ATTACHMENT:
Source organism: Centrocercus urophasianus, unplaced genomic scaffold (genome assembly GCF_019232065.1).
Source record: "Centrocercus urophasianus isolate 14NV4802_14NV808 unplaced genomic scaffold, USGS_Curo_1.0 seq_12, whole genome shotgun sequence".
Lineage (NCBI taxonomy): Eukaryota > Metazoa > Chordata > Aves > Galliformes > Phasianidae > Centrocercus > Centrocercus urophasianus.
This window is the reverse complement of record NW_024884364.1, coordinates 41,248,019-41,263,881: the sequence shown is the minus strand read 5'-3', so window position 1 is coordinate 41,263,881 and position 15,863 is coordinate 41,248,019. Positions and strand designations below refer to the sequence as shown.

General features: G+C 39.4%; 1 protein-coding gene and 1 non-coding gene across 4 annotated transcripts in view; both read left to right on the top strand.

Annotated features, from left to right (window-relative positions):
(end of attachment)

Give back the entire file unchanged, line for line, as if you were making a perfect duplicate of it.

Source organism: Centrocercus urophasianus, unplaced genomic scaffold (genome assembly GCF_019232065.1).
Source record: "Centrocercus urophasianus isolate 14NV4802_14NV808 unplaced genomic scaffold, USGS_Curo_1.0 seq_12, whole genome shotgun sequence".
Lineage (NCBI taxonomy): Eukaryota > Metazoa > Chordata > Aves > Galliformes > Phasianidae > Centrocercus > Centrocercus urophasianus.
This window is the reverse complement of record NW_024884364.1, coordinates 41,248,019-41,263,881: the sequence shown is the minus strand read 5'-3', so window position 1 is coordinate 41,263,881 and position 15,863 is coordinate 41,248,019. Positions and strand designations below refer to the sequence as shown.

General features: G+C 39.4%; 1 protein-coding gene and 1 non-coding gene across 4 annotated transcripts in view; both read left to right on the top strand.

Annotated features, from left to right (window-relative positions):